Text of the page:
Date of Award
College of Science
Type of Degree
Dr. Sean P. McBride, Committee Chairperson
Dr. Michael Norton
Dr. Thomas Wilson
Hydrophobic thiol coated gold nanoparticles have recently been investigated for their ability to self-assemble into robust, ultra-thin, porous membranes at a liquid-vapor interface. Due to the well-ordered, hexagonal close-packed nanoparticle arrays formed during the self-assembly process, these 2-dimensional sheets have very well-defined pore structures and have been shown to span gaps of several microns under ideal conditions. While these self-assembled nanoparticle monolayers have very promising applications in the field of size-selective filtration due to their well-defined pore structure, they need to be supported by a rigid substrate with a large amount of open area. Here, tightly packed arrays of silica nanospheres are being explored as a possible high-flux supporting substrate for the self-assembled gold nanoparticle membrane due to their low reactivity and highly silanol-functionalizable surface. This work focuses on the synthesis methods of the silica nanospheres and development of the high-flux supporting substrate. Scanning electron microscopy and atomic force microscopy were used as the primary means of characterization for this project and the experiments reported here aim to lay the groundwork for a high-flux, size-selective filtration membrane design using gold nanoparticle self-assembled monolayers supported by a tightly-packed silica nanoparticle substrate.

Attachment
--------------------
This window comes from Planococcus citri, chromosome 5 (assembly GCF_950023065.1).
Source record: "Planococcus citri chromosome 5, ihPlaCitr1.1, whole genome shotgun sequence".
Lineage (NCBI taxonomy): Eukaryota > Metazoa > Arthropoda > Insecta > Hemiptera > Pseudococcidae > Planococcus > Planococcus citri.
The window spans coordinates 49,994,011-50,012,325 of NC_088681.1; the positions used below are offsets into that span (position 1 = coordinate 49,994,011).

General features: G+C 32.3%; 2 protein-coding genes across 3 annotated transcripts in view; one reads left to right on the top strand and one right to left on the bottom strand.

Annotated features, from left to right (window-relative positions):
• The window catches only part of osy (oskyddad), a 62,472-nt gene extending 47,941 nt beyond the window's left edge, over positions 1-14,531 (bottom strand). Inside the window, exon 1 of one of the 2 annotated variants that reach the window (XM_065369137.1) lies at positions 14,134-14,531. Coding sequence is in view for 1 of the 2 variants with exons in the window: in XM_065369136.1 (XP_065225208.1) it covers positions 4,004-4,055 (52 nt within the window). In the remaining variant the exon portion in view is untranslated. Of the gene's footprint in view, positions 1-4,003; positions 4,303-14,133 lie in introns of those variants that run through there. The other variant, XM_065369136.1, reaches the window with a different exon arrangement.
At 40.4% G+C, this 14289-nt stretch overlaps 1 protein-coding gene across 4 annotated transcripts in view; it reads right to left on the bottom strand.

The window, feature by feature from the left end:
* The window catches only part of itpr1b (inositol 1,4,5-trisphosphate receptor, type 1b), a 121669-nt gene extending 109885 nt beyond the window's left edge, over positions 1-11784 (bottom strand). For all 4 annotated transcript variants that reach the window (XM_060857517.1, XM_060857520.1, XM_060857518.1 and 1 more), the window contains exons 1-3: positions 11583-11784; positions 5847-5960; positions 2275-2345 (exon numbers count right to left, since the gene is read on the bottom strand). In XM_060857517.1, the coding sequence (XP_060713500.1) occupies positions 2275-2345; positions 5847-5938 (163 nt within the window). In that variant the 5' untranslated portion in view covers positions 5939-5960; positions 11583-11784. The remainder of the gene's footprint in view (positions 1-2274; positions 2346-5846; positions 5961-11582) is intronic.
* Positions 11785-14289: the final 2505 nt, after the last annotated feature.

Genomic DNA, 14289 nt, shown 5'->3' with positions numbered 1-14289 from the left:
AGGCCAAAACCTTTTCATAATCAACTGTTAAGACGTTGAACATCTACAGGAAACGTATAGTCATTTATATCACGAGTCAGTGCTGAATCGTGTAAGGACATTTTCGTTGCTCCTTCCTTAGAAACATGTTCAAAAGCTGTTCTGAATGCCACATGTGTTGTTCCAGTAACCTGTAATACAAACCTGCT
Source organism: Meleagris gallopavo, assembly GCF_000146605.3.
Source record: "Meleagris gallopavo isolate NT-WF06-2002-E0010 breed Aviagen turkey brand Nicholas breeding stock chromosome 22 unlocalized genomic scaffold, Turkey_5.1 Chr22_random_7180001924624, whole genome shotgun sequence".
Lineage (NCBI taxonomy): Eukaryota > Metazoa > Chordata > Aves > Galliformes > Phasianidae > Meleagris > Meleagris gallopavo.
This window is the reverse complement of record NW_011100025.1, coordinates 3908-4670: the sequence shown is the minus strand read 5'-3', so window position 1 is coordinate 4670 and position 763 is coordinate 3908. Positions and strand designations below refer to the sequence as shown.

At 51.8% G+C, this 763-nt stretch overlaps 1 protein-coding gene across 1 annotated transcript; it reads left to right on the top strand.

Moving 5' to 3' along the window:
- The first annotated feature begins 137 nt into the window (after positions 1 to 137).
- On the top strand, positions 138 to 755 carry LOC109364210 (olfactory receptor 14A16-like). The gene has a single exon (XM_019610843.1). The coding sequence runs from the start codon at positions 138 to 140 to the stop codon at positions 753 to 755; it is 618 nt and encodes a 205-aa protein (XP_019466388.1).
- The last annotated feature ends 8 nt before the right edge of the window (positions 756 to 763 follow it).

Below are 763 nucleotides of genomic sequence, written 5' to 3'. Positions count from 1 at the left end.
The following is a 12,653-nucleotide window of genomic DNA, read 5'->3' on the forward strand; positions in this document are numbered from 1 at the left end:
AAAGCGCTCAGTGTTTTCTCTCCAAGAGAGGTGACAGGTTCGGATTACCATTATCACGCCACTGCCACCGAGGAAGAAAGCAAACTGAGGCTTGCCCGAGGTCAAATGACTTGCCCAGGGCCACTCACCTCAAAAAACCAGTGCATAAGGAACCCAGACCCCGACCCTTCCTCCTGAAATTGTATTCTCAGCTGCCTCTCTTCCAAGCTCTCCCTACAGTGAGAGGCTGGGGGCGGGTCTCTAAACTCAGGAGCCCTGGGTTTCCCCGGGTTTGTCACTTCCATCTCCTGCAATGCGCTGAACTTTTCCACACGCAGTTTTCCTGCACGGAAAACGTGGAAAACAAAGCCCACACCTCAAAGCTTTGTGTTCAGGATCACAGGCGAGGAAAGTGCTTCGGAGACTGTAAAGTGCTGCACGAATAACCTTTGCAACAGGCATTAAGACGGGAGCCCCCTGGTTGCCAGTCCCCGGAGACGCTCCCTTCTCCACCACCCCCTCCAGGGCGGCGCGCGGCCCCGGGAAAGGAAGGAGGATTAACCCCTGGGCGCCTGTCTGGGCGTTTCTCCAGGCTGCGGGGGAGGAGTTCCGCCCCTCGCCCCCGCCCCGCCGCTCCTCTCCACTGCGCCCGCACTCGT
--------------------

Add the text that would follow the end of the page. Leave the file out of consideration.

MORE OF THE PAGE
Biotechnology -- Materials.
Vincent, Ryan Baker, "Developments Towards High-Flux Silica Nanosphere Substrates to Support Conforming Self-Assembled Gold Nanoparticle Monolayers for Applications in Size-Selective Filtration" (2019). Theses, Dissertations and Capstones. 1268.